Social Security Disability and Retirement

Can you collect both social security retirement and disability?

Americans receiving social security disability often wonder how their social security disability benefits will impact their social security retirement benefits (and vise versa).  To answer this important question, it may be helpful to think of how the social security disability benefits program started and what problems it was designed to address.

Disability insurance was not a part of the original Social Security Act of 1935 which created the social security retirement system as we know it today.  Indeed, social security retirement and disability benefits are very separate concepts: the former being an entitlement for the elderly, and the latter being a benefit for those who cannot work due to physical or mental condition.  In considering the connection between these two social programs, we should consider the first step in providing disability benefits under the Social Security Act – the “disability freeze”. 

The Disability “Freeze”

The idea behind the “disability freeze” was a simple one: a worker’s social security retirement benefit could be eroded by a period of disability and consequent unemployment because the amount of social security retirement is based upon the amount of wage-based contributions.  A disabled person could have many years for which a “zero” (i.e., no wages and FICA taxes paid) is a part of the social security retirement benefit calculation, drastically reducing their social security retirement benefit.

A “disability freeze” provision was included in the 1952 Amendments to the Social Security Act in order to address this problem.  The “disability freeze” is designed to protect the worker’s social security retirement benefit by providing that the worker’s period of disability would not be counted in determining insured status under the retirement insurance program or in determining the worker’s average earnings for purposes of computing benefit amounts.  The “disability freeze” did not, however, provide for a monthly disability check.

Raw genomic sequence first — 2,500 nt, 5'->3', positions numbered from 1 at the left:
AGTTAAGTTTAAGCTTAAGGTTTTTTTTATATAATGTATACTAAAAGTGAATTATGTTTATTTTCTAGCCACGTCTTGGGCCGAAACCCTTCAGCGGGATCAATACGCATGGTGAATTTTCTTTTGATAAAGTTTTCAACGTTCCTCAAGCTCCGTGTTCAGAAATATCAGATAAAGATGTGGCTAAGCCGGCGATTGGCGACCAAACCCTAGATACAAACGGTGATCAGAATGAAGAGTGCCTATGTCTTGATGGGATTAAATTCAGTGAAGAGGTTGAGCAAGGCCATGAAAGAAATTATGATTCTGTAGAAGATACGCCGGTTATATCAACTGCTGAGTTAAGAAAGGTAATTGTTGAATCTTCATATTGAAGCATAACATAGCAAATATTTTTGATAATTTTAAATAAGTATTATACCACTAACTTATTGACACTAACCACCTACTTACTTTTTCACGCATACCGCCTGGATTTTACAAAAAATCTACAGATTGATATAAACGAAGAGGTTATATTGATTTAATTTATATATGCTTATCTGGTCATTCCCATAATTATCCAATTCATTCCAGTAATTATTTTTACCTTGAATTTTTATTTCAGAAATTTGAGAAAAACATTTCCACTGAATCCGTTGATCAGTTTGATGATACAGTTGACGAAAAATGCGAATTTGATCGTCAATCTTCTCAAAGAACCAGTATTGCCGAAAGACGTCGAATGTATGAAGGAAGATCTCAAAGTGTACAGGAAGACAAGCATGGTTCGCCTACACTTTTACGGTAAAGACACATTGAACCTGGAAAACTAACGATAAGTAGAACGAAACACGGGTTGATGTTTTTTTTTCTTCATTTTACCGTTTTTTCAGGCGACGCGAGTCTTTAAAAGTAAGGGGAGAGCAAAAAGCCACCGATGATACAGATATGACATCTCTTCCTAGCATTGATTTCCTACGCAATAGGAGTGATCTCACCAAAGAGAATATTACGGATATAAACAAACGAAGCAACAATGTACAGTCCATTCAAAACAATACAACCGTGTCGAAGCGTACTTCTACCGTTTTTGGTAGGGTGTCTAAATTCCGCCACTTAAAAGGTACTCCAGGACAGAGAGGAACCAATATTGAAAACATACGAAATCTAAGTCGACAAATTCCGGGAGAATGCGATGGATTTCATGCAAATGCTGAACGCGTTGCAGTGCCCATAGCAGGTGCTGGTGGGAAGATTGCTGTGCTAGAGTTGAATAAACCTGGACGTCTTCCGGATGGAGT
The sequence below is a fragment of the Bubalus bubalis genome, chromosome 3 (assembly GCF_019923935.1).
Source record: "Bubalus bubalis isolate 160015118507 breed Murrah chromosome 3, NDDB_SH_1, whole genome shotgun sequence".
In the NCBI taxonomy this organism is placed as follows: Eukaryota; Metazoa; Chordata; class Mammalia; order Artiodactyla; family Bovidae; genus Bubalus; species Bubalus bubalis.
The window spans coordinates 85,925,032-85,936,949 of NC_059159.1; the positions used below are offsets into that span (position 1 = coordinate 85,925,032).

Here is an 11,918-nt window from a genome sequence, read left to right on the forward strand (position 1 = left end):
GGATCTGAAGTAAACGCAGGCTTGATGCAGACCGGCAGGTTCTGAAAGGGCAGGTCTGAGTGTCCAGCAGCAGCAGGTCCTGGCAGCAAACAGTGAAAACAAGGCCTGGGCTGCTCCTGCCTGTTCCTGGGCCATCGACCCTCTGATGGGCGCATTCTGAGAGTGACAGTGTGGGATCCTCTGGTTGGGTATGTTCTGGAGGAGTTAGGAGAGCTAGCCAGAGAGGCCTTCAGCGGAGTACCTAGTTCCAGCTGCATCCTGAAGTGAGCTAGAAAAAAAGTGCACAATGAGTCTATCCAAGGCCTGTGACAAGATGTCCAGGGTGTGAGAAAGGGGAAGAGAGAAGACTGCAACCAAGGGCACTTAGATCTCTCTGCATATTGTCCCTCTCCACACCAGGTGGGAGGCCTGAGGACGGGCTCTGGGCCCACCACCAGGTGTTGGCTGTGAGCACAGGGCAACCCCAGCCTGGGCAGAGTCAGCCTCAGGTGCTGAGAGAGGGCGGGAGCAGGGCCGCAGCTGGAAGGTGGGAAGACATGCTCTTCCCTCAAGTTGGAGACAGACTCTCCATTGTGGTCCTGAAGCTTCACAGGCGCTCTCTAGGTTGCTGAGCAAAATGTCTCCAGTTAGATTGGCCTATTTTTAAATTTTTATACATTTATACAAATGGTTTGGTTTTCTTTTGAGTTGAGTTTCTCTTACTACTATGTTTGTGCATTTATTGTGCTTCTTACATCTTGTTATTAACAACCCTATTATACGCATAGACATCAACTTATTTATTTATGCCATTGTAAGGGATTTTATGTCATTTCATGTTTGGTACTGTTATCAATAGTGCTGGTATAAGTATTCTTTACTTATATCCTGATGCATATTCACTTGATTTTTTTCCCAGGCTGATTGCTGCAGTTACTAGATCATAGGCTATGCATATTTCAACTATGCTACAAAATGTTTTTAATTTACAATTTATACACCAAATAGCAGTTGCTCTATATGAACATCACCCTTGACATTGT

Social Security Disability Cash Benefits

Amendments to the Social Security Act in 1956 provided for the payment of cash benefits to disabled applicants between the ages of 50 and 64 who met special requirements to be insured for disability benefits, and for disabled adult children who had a disability that began before the age of 18 and were survivors or dependents of Social Security beneficiaries. This legislation also created a disability trust fund, separate from the old-age and survivors trust fund, as the source for benefits to be paid to disabled workers.  The amount of the monthly social security disability benefit is 100% of the full retirement age benefit.

Social Security Disability Insurance and Social Security Retirement

The disability freeze and the amount of the social security disability benefit (the same as the full retirement benefit) reflect the main purpose of social security disability insurance: to protect the social security retirement full benefit – not to supplement it.  

When a worker is receiving social security disability benefits and reaches full retirement age (66 years and 2 months for those born in 1955, gradually rising to 67 for those born in 1960) their monthly benefit automatically converts to social security retirement. Their social security disability insurance ceases.

It is, however, possible to receive both social security disability insurance benefits and social security retirement IF the social security disability benefit is the “early retirement” benefit available at age 62.  In this case, the social security disability benefit is reduced by the amount of the early retirement benefit.

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